Thursday morning, and in Dumfriesshire, where Will lives at Dalswinton on the Nith, an envelope drops through the letterbox. Six pristine Cascades are carefully slotted into the rows of one of his many fly boxes, alongside Silver Stoats and Munro Killers of the same origin. Their introduction to running water is only days away.
Sailing up the A9 - with verdant tea substituted for puce heather, giraffe and elephants for woolly, ginger cattle and herds of Aberdeen Angus - the Cascades enter a new chapter. The Scottish Highlands are vastly different to the highlands of Kenya. Equal in drama, but on polar scales - the Kericho factory perches some 6,800ft above sea level, one and a half times the altitude of the highest mountain in the British Isles, Ben Nevis.
At Aviemore, Will splits from the slothful tailbacks and following the A95, which shares a wide valley with the roiling currents of the Spey and a trail of famous distilleries, he makes for the quaint and characterful village of Fochabers.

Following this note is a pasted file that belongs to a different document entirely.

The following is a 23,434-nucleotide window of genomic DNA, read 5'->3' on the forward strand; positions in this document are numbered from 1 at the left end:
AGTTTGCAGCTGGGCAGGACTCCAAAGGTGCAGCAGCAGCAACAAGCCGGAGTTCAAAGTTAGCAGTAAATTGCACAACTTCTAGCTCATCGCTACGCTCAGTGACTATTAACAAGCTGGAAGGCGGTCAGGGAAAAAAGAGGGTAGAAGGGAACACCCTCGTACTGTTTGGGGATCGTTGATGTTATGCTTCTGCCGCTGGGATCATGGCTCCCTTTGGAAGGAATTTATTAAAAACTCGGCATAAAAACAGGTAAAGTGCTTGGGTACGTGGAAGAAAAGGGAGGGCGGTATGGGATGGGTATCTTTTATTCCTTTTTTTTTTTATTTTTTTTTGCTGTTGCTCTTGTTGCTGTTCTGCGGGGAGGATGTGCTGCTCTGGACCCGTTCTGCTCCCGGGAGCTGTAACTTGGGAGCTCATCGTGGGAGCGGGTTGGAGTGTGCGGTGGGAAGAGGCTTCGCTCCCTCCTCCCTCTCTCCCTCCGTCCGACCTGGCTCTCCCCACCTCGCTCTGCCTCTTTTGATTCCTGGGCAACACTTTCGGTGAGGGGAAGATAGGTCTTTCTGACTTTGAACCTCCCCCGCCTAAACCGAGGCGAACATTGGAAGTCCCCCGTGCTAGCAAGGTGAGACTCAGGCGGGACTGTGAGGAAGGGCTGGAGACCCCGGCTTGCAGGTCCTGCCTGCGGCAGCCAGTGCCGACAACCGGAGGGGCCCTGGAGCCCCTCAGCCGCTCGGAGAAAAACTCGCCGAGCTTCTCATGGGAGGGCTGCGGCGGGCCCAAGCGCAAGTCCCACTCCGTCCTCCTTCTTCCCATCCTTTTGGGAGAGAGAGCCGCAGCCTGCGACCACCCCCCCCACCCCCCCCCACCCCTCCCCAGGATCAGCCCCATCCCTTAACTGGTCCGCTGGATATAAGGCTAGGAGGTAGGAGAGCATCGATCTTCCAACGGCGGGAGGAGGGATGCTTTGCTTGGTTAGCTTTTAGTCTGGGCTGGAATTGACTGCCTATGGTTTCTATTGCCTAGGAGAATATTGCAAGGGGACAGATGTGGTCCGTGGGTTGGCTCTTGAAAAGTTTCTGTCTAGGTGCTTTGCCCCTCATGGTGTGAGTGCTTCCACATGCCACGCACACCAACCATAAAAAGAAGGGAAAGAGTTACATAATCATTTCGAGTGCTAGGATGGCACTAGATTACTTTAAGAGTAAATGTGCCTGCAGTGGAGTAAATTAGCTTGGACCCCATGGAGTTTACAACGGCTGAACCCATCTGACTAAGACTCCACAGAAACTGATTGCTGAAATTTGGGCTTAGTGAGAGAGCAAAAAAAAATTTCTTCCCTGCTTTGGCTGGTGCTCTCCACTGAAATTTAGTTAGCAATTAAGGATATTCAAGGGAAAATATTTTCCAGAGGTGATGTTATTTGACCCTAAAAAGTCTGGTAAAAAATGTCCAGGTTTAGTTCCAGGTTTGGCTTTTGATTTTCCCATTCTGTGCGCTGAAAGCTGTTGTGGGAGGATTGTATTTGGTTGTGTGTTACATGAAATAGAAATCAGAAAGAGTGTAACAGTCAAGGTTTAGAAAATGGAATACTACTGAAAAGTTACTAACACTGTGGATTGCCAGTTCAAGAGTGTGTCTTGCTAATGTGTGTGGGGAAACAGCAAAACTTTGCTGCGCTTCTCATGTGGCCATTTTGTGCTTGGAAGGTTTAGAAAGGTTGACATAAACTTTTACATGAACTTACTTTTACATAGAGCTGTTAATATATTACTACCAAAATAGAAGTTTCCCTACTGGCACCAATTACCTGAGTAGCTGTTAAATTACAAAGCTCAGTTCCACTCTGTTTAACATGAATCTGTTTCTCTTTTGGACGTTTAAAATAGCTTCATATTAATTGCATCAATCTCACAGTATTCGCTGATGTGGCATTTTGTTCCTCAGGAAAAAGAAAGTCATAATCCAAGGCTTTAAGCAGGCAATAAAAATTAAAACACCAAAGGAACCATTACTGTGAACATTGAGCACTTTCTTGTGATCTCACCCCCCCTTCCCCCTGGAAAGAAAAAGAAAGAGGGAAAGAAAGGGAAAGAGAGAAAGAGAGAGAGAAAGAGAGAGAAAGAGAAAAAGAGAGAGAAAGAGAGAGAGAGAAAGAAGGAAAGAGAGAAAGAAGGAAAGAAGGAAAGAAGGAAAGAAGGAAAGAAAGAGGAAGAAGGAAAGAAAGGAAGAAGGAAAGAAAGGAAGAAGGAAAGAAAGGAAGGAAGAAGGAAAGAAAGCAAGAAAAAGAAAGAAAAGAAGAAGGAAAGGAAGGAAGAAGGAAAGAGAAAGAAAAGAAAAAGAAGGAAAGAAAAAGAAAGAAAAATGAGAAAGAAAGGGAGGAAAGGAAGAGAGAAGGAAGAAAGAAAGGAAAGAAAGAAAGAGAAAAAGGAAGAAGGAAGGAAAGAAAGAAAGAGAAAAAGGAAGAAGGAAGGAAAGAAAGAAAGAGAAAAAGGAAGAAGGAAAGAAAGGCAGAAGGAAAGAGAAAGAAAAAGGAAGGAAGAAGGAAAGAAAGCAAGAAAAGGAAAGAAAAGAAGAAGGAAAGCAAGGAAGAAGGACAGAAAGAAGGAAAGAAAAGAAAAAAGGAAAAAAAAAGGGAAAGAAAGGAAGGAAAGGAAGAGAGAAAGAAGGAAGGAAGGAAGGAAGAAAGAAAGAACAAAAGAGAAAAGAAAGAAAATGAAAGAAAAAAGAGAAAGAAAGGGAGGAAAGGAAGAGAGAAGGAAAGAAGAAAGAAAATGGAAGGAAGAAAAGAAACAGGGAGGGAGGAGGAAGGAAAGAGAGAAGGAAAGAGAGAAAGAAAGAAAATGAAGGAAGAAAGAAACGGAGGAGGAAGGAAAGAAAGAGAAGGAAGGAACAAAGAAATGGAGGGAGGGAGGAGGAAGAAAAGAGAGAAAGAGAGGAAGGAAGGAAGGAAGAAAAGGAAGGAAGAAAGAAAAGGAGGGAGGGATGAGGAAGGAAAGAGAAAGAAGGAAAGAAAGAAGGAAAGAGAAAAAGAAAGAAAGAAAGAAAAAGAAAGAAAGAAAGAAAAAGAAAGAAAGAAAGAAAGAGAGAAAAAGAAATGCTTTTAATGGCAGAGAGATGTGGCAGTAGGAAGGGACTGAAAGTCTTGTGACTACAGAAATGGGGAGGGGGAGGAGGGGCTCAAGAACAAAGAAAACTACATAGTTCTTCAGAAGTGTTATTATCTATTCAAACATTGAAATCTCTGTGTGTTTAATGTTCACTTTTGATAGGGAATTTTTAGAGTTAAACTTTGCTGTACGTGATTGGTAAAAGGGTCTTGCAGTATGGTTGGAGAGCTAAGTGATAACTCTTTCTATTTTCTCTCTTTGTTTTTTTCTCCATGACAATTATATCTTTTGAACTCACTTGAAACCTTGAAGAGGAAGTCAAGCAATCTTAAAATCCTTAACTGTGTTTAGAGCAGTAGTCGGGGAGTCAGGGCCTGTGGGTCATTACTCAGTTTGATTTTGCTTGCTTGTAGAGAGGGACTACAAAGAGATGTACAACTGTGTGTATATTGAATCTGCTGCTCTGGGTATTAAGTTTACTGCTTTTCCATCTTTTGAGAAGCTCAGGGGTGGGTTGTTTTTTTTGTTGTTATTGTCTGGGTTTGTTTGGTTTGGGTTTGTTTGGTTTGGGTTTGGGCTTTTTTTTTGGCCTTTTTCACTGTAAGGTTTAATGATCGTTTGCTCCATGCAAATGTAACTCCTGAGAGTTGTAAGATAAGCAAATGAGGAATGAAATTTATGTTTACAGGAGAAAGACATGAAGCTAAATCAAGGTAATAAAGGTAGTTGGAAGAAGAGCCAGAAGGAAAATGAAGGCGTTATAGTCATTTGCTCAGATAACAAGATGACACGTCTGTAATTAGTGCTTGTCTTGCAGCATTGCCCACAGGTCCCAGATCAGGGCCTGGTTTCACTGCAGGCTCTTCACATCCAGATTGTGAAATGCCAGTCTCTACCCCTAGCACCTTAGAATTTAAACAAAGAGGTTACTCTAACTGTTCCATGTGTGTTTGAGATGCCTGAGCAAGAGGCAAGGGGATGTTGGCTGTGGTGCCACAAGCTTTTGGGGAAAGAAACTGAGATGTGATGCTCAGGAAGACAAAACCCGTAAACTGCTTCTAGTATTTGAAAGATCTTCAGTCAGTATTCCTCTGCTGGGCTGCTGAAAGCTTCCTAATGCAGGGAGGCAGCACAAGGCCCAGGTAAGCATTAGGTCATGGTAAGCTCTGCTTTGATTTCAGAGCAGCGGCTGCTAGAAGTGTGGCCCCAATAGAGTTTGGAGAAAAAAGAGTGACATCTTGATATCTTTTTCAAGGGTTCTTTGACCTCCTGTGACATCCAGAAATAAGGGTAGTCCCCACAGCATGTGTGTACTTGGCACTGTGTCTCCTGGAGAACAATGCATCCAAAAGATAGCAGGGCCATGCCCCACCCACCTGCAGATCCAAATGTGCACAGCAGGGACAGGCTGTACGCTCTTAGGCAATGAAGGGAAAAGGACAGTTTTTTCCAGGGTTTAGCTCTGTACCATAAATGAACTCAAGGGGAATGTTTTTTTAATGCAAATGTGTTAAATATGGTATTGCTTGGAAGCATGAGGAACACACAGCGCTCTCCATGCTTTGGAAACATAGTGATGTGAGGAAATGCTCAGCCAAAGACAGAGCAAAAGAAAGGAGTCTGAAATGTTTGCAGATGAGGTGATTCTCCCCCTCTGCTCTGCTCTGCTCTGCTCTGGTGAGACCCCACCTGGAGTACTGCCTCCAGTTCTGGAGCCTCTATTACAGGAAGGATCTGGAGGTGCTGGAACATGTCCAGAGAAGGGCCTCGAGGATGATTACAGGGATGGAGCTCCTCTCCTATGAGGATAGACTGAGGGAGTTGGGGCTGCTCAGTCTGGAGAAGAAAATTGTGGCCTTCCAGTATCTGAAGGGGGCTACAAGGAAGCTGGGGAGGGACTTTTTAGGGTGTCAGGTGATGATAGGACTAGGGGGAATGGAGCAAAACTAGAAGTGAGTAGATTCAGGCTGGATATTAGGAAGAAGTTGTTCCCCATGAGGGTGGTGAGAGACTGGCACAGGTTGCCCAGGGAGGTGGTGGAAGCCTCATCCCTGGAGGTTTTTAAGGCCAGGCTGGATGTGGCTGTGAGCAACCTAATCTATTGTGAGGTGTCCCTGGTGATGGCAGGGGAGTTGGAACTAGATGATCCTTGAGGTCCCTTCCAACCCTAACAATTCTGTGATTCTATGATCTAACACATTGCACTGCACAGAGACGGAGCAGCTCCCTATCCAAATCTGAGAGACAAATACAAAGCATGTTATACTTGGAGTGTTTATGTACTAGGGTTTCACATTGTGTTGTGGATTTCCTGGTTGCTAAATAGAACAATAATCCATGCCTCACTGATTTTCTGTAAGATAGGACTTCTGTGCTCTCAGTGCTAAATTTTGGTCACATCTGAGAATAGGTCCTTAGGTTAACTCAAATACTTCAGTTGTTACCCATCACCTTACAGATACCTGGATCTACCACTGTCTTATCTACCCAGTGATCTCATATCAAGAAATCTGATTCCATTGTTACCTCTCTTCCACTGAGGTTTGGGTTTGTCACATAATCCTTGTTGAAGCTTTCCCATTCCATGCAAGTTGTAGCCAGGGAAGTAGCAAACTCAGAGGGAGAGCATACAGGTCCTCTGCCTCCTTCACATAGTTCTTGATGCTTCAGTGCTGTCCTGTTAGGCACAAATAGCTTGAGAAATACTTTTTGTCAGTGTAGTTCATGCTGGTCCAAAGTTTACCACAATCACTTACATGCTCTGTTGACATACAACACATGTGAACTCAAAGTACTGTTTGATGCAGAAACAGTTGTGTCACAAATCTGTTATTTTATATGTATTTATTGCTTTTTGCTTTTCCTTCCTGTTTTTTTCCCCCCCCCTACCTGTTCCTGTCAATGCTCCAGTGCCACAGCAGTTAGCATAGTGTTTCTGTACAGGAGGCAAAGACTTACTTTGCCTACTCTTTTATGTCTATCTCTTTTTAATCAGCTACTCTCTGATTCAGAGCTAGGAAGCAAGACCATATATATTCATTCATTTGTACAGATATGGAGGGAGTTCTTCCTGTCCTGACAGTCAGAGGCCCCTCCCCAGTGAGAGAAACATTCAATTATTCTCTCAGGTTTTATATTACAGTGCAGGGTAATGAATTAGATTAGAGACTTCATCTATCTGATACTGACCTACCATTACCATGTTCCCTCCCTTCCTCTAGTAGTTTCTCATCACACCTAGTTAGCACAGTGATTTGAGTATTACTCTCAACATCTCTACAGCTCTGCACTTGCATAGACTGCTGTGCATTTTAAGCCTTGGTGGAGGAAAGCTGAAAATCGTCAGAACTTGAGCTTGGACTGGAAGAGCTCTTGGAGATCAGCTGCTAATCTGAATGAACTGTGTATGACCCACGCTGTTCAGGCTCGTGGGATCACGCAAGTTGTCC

Gordon Castle needs little introduction. A prolific and beautiful section of the Lower Spey, Will knows these beats intricately due to annual visits dating back more years than he can recall. A drastic change in scenery once again to where the Cascades were created, the peat-tinged pools are lined with pine and pebble.
Wetting his leader, Will pulls tight and the clinch knot coils deftly onto the fly's eye. Overhead a buzzard floats across the river, her call carrying through the valley, breaking the still of the morning.
He wades into the neck of Cumberland, under the watch of ghillie Mike Glass, and daintily removes the Cascade from its hold. He takes a last glance at the variant in his fingertips, much as Charles Soi had done two months earlier - as ever, this is a proud moment and insignia of continuing promise for the company.
And here, 5,000 miles from the vice, the journey is over. Will sends his Kenyan creation whistling through the Highland air.